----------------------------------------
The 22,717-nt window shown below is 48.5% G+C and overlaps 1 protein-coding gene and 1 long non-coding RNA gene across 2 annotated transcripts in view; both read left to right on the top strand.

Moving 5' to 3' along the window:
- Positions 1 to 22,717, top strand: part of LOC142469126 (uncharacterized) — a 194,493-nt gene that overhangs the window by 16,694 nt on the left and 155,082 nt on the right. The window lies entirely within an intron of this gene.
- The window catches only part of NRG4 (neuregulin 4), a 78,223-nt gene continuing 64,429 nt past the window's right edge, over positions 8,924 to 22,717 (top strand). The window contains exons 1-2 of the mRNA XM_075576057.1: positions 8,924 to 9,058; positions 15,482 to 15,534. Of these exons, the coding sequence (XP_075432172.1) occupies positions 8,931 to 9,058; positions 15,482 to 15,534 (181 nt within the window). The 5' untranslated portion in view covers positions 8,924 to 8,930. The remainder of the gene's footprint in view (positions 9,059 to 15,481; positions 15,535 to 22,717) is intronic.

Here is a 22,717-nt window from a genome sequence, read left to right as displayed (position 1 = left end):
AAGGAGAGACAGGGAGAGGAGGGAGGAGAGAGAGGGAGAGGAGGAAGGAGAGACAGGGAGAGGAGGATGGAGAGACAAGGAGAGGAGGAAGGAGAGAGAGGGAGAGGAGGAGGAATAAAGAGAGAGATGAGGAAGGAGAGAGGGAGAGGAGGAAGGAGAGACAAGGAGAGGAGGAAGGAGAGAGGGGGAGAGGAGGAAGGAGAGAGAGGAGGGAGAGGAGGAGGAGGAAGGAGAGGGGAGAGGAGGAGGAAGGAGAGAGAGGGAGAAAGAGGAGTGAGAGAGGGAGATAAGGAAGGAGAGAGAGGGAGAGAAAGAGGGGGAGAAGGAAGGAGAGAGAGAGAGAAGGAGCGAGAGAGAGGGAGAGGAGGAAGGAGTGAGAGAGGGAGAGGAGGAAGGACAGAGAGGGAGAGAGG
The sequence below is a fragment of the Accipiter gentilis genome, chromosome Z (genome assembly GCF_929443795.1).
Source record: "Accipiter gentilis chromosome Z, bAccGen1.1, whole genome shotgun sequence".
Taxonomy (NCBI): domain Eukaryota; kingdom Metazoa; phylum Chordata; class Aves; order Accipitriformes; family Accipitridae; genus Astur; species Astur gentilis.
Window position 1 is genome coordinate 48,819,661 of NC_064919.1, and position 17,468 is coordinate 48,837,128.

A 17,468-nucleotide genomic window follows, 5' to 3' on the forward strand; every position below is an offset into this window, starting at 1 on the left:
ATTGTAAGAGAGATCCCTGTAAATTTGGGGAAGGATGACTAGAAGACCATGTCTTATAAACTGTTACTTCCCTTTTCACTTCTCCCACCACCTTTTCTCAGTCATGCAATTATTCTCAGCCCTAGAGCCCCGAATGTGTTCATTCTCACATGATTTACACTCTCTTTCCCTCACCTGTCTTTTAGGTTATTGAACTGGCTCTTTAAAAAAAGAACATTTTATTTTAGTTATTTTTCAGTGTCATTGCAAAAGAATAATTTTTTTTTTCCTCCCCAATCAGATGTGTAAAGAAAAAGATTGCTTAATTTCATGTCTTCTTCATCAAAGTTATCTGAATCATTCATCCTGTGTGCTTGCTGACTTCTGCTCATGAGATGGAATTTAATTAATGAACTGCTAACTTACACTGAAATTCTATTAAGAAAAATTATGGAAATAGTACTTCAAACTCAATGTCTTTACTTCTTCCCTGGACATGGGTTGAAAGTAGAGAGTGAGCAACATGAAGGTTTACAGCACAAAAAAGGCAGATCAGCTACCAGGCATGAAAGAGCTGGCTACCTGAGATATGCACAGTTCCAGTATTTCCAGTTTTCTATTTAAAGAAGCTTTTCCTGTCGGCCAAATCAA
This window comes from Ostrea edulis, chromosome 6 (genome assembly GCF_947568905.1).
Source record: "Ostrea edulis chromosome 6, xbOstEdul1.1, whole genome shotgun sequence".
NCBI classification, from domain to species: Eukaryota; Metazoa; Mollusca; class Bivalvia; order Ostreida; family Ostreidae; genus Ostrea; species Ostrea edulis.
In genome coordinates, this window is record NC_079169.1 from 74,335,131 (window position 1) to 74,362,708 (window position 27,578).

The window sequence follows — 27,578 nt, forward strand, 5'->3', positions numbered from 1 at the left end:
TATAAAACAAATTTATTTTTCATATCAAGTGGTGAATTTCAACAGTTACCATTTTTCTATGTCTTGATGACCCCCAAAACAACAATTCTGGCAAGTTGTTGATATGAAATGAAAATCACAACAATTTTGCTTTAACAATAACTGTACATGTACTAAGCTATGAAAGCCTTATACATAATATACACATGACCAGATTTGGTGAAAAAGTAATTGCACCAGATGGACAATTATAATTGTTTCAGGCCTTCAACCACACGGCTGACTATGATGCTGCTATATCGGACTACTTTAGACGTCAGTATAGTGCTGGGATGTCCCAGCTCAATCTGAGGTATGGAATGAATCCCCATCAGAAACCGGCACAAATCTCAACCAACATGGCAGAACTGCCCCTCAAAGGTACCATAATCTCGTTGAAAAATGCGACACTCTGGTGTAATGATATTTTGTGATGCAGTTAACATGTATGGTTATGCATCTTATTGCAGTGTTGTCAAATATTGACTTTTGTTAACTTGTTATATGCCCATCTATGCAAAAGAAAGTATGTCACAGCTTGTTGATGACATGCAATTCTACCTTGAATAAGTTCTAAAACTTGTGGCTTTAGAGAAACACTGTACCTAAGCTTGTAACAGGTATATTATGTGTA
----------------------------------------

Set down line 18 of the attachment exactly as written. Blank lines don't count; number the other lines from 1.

TATAAAACAAATTTATTTTTCATATCAAGTGGTGAATTTCAACAGTTACCATTTTTCTATGTCTTGATGACCCCCAAAACAACAATTCTGGCAAGTTGTTGATATGAAATGAAAATCACAACAATTTTGCTTTAACAATAACTGTACATGTACTAAGCTATGAAAGCCTTATACATAATATACACATGACCAGATTTGGTGAAAAAGTAATTGCACCAGATGGACAATTATAATTGTTTCAGGCCTTCAACCACACGGCTGACTATGATGCTGCTATATCGGACTACTTTAGACGTCAGTATAGTGCTGGGATGTCCCAGCTCAATCTGAGGTATGGAATGAATCCCCATCAGAAACCGGCACAAATCTCAACCAACATGGCAGAACTGCCCCTCAAAGGTACCATAATCTCGTTGAAAAATGCGACACTCTGGTGTAATGATATTTTGTGATGCAGTTAACATGTATGGTTATGCATCTTATTGCAGTGTTGTCAAATATTGACTTTTGTTAACTTGTTATATGCCCATCTATGCAAAAGAAAGTATGTCACAGCTTGTTGATGACATGCAATTCTACCTTGAATAAGTTCTAAAACTTGTGGCTTTAGAGAAACACTGTACCTAAGCTTGTAACAGGTATATTATGTGTA